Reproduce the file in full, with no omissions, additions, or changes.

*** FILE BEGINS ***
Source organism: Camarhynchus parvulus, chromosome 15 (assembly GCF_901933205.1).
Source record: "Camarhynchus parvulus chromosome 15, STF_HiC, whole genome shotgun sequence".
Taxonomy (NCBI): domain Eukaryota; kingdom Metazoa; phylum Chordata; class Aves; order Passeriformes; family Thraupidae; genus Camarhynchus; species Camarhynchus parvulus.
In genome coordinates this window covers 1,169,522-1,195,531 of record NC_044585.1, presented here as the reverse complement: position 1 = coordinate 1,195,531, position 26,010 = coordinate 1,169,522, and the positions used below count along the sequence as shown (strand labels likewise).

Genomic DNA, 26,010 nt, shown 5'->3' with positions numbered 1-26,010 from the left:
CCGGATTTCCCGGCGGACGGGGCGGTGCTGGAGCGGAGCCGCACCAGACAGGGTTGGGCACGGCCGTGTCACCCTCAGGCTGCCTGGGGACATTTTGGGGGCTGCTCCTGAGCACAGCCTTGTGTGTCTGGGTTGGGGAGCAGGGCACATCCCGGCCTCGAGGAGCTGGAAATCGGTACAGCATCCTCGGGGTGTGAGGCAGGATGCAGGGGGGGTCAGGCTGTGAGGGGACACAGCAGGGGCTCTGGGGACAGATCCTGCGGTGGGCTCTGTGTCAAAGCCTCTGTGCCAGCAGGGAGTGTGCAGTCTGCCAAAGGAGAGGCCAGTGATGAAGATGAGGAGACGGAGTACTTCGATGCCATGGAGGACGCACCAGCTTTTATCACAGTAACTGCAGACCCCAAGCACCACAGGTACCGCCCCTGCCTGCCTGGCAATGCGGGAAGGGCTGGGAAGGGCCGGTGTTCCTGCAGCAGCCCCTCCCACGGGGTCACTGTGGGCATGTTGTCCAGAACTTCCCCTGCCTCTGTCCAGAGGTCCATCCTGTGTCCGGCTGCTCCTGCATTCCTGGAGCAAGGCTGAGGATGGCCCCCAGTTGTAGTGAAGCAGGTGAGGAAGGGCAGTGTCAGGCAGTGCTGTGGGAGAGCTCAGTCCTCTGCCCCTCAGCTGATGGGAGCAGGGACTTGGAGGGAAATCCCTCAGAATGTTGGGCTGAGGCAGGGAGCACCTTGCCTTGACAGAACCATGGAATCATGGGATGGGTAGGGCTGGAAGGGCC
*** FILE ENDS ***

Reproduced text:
Source organism: Camarhynchus parvulus, chromosome 15 (assembly GCF_901933205.1).
Source record: "Camarhynchus parvulus chromosome 15, STF_HiC, whole genome shotgun sequence".
Taxonomy (NCBI): domain Eukaryota; kingdom Metazoa; phylum Chordata; class Aves; order Passeriformes; family Thraupidae; genus Camarhynchus; species Camarhynchus parvulus.
In genome coordinates this window covers 1,169,522-1,195,531 of record NC_044585.1, presented here as the reverse complement: position 1 = coordinate 1,195,531, position 26,010 = coordinate 1,169,522, and the positions used below count along the sequence as shown (strand labels likewise).

Genomic DNA, 26,010 nt, shown 5'->3' with positions numbered 1-26,010 from the left:
CCGGATTTCCCGGCGGACGGGGCGGTGCTGGAGCGGAGCCGCACCAGACAGGGTTGGGCACGGCCGTGTCACCCTCAGGCTGCCTGGGGACATTTTGGGGGCTGCTCCTGAGCACAGCCTTGTGTGTCTGGGTTGGGGAGCAGGGCACATCCCGGCCTCGAGGAGCTGGAAATCGGTACAGCATCCTCGGGGTGTGAGGCAGGATGCAGGGGGGGTCAGGCTGTGAGGGGACACAGCAGGGGCTCTGGGGACAGATCCTGCGGTGGGCTCTGTGTCAAAGCCTCTGTGCCAGCAGGGAGTGTGCAGTCTGCCAAAGGAGAGGCCAGTGATGAAGATGAGGAGACGGAGTACTTCGATGCCATGGAGGACGCACCAGCTTTTATCACAGTAACTGCAGACCCCAAGCACCACAGGTACCGCCCCTGCCTGCCTGGCAATGCGGGAAGGGCTGGGAAGGGCCGGTGTTCCTGCAGCAGCCCCTCCCACGGGGTCACTGTGGGCATGTTGTCCAGAACTTCCCCTGCCTCTGTCCAGAGGTCCATCCTGTGTCCGGCTGCTCCTGCATTCCTGGAGCAAGGCTGAGGATGGCCCCCAGTTGTAGTGAAGCAGGTGAGGAAGGGCAGTGTCAGGCAGTGCTGTGGGAGAGCTCAGTCCTCTGCCCCTCAGCTGATGGGAGCAGGGACTTGGAGGGAAATCCCTCAGAATGTTGGGCTGAGGCAGGGAGCACCTTGCCTTGACAGAACCATGGAATCATGGGATGGGTAGGGCTGGAAGGGCC